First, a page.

Sabine Wong is a multidisciplinary artist and contemporary anthropologist who, though her art practice, builds bridges between nature and culture, East and West, science and art. She seeks to find common denominators and explaining complex matter into simplicity. Her work is very driven and directed by femininity and intertwined with mother nature. As an anthropologist, human behavior is her area of expertise. She brings a creative mind to the playground of contemporary life, pushing boundaries to their edge and exploring the vast liminality of our possibilities as humans.
Throughout the residency she explored Thai culture and connected with many individuals and tried to investigate the current role of the woman. She was greatly inspired by the lush nature and inspiring characters she encountered in Chiang Mai which sparked many ideas for performance based works and living installations. Through trial and play she developed her artistic practice and ideas with many experimentation.
This a resulted in a community workshop where she invited the public to investigate femininity through group meditation, sculpture and collaboration. This workshop was called Open Space for Femininity. Participants worked individually with the medium of clay to create an image of what it means to be female. Both men and women were invited to participate. They also engaged in a collaborative art project, building a giant vulva from natural materials to celebrate the place where we all originate from. As something natural and sacred.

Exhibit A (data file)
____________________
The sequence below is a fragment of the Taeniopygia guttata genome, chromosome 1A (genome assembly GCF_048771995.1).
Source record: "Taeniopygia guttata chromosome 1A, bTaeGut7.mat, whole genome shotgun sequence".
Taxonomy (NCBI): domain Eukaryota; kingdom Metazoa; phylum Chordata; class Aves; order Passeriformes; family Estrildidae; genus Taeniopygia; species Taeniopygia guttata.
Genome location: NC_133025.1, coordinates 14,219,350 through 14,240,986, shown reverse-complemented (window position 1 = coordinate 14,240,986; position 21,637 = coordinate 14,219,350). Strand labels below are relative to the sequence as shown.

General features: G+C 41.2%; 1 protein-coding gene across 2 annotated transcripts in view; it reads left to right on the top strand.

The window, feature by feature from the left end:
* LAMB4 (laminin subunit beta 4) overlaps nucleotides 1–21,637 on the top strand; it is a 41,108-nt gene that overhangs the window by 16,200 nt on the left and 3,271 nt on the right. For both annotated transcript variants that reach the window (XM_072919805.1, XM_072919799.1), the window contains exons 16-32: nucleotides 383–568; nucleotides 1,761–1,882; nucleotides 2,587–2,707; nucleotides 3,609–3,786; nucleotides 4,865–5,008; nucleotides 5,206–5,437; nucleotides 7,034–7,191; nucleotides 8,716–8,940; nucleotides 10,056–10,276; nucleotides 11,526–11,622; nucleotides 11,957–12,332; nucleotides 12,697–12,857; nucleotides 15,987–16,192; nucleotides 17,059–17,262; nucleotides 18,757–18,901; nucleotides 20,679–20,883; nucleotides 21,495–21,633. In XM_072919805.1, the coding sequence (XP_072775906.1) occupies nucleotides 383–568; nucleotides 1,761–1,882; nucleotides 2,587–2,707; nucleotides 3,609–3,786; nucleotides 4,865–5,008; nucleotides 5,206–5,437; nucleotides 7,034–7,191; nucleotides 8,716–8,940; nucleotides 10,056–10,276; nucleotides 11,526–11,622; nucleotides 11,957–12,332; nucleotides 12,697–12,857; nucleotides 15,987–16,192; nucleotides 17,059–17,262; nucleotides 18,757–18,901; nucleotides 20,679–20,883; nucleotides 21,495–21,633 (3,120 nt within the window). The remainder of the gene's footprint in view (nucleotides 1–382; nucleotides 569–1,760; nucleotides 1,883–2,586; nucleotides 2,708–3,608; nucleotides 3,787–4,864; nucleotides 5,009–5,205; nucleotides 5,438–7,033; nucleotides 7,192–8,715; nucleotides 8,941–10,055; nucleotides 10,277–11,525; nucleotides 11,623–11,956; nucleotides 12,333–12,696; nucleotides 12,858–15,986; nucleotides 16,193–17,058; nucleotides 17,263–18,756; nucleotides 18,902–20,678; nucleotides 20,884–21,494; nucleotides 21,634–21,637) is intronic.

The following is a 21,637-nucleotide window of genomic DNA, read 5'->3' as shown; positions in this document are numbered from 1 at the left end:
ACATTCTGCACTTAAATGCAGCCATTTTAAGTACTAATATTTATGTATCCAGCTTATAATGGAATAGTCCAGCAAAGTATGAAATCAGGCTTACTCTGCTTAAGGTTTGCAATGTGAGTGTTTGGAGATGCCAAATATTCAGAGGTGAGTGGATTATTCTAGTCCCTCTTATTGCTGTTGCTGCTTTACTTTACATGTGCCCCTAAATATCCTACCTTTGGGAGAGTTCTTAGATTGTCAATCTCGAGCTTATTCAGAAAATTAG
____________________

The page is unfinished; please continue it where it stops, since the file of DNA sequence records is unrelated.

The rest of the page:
Femininity and the female body is shrouded in myth and mystery. We didn’t even know the true form and shape of the clitoris before 1998. Science often tries to dictate what being a woman means, it says what women’s bodies can and cannot do, such as female ejaculation which is suddenly scientifically declared as being the same as peeing, rendering the experiences of millions of women to be inconsistent.
The workshop seeked to answer some of these questions: What does it mean to you to have a female body? Do you identify with femininity? Even though you may have a female body, do you feel like being one? Or do you experience yourself as something that doesn’t confirm to male or female? What is it like for you in the country you spend most of your time? How does your society view women? Do you feel free to be yourself, regardless, and how and why do you find the space to do so?